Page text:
School of Social and Political Sciences - Theses

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    The Life of Human Rights: An Everyday Approach to Understanding Human Rights in an Australian Parliamentary Enquiry on the Involuntary Sterilisation of People with Disabilities
    Hernandez Ruiz, Maria Paula ( 2022)
    This research questions how ‘human rights’ are used in a parliamentary inquiry on the coercive or involuntary sterilisation of people with disabilities in Australia. Throughout three chapters, the thesis breaks down ‘human rights’ as a concept and as a practical approach in development programming. Chapter two delves into the multiple understandings of rights in the development literature and incorporates contributions from legal anthropology and the field of the social studies of science and technology to understand human rights in the development context. Chapter three proposes an “ethnography in the archives” as a methodological design that pushes disciplinary boundaries to understand the value of documents and arguments in how different stakeholders inside and outside of the development field engage with issues such as the coercive sterilisation of people with disabilities. Finally, chapter four offers an analysis derived from 82 documents presented in the parliamentary inquiry in Australia. This chapter shows this thesis’s main argument: That human rights differ from what this research calls ‘everyday rights’, which are the claims articulated by people drawing upon their lived experiences rather than human rights treaties or arguments. This argument sheds light on how development practice often faces a gap between what the stated outcomes are in terms of Human Rights-Based Approaches and the practical realities of rights claims.
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    Eliciting societal preferences for non-health outcomes : A person trade-off study in the context of genetics
    Sheen, Daniel ( 2021)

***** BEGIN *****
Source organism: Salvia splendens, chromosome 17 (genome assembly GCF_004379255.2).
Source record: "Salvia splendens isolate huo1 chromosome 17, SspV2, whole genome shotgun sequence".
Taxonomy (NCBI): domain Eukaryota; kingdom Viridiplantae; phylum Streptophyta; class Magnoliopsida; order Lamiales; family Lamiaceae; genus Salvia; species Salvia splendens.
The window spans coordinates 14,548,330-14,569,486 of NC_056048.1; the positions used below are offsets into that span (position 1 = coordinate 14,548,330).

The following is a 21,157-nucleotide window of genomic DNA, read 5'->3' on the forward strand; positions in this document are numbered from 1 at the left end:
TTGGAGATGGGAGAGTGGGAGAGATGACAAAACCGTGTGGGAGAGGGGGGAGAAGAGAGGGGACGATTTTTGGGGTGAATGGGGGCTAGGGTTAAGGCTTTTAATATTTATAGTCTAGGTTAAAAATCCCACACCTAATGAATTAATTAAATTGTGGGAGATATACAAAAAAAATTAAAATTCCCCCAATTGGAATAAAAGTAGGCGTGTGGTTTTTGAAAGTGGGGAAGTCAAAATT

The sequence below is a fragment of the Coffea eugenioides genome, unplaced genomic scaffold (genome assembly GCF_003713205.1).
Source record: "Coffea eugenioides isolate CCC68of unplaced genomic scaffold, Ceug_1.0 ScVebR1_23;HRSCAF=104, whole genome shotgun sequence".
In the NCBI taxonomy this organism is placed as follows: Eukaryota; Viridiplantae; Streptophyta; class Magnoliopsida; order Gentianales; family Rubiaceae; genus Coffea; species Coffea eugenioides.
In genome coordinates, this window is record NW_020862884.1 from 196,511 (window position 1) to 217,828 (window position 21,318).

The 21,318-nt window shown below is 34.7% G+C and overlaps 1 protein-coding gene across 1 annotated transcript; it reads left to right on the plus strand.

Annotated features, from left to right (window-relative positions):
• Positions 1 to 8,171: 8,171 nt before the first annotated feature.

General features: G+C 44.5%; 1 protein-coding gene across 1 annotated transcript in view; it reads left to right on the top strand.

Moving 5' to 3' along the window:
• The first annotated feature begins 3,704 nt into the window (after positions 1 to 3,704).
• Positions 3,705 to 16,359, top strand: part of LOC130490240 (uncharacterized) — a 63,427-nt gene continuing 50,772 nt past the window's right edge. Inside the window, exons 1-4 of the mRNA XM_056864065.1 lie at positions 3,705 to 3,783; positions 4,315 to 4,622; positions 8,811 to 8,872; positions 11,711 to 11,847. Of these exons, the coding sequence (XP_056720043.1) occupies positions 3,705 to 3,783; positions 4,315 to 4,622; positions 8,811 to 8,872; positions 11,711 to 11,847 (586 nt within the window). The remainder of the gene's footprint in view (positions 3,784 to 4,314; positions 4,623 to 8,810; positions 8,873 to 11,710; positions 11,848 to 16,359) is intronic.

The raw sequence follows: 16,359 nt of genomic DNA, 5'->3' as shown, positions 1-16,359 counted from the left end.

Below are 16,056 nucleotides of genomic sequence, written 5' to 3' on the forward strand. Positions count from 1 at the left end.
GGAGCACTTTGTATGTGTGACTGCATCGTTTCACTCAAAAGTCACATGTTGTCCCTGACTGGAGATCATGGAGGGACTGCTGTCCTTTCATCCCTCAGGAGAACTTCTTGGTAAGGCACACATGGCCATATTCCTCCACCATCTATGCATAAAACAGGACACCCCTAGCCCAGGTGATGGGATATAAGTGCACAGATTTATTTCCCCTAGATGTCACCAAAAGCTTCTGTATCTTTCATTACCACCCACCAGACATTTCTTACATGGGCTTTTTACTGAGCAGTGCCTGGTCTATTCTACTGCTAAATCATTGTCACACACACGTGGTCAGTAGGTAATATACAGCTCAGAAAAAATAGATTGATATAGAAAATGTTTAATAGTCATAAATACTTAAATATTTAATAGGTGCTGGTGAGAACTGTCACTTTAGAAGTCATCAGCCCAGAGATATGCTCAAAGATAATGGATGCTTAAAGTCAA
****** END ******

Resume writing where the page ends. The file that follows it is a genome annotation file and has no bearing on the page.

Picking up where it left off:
This thesis explores the willingness of Australians to trade-off health for the non-health benefits associated with a genomic test for a suspected genetic condition in a paediatric setting. This question is framed within an extra-welfarist approach to resource allocation in health policy that exclusively prioritizes health maximisation while systematically excluding non-health benefits. This practice is a value judgment which fails to account for the social costs and equity implications that excluding non-health benefits incurs. To test whether social preferences align with the health policy approach participants were placed in the role of a societal decision maker and asked to complete two iterative person trade-offs with four choices in each trade-off. A survey of 419 Australian participants, had participants trade-off families receiving the non-health benefits of a genomic test with adults receiving approximately one quality-adjusted life year (QALY) gain over four years for physical or mental health conditions. Results found that 78.9% of participants switched from their most preferred group when completing the physical health trading-off and 80.5% when completing the mental health trade-off. Using participants willingness to switch between groups as group sizes were adjusted a point of indifference was estimated. This gave a median estimated equivalence value of 1.54 genomic tests for each QALY gained, and a ratio of means estimated equivalence value of 1.29 genomic test for each physical health QALY and 1.37 genomic test for each mental health trade-off. Participants showed a clear willingness to trade direct health gains for non-health benefits under person trade-off conditions. This indicates a preference for the inclusion of non-health benefits in the assessment of health technologies to maximise social benefits and equity, in opposition to policy makers current utilitarian extra-welfarist approach of solely maximising QALY gains. Demonstrating a disconnect between policy makers preference and Australian’s preferences for maximising broader social welfare.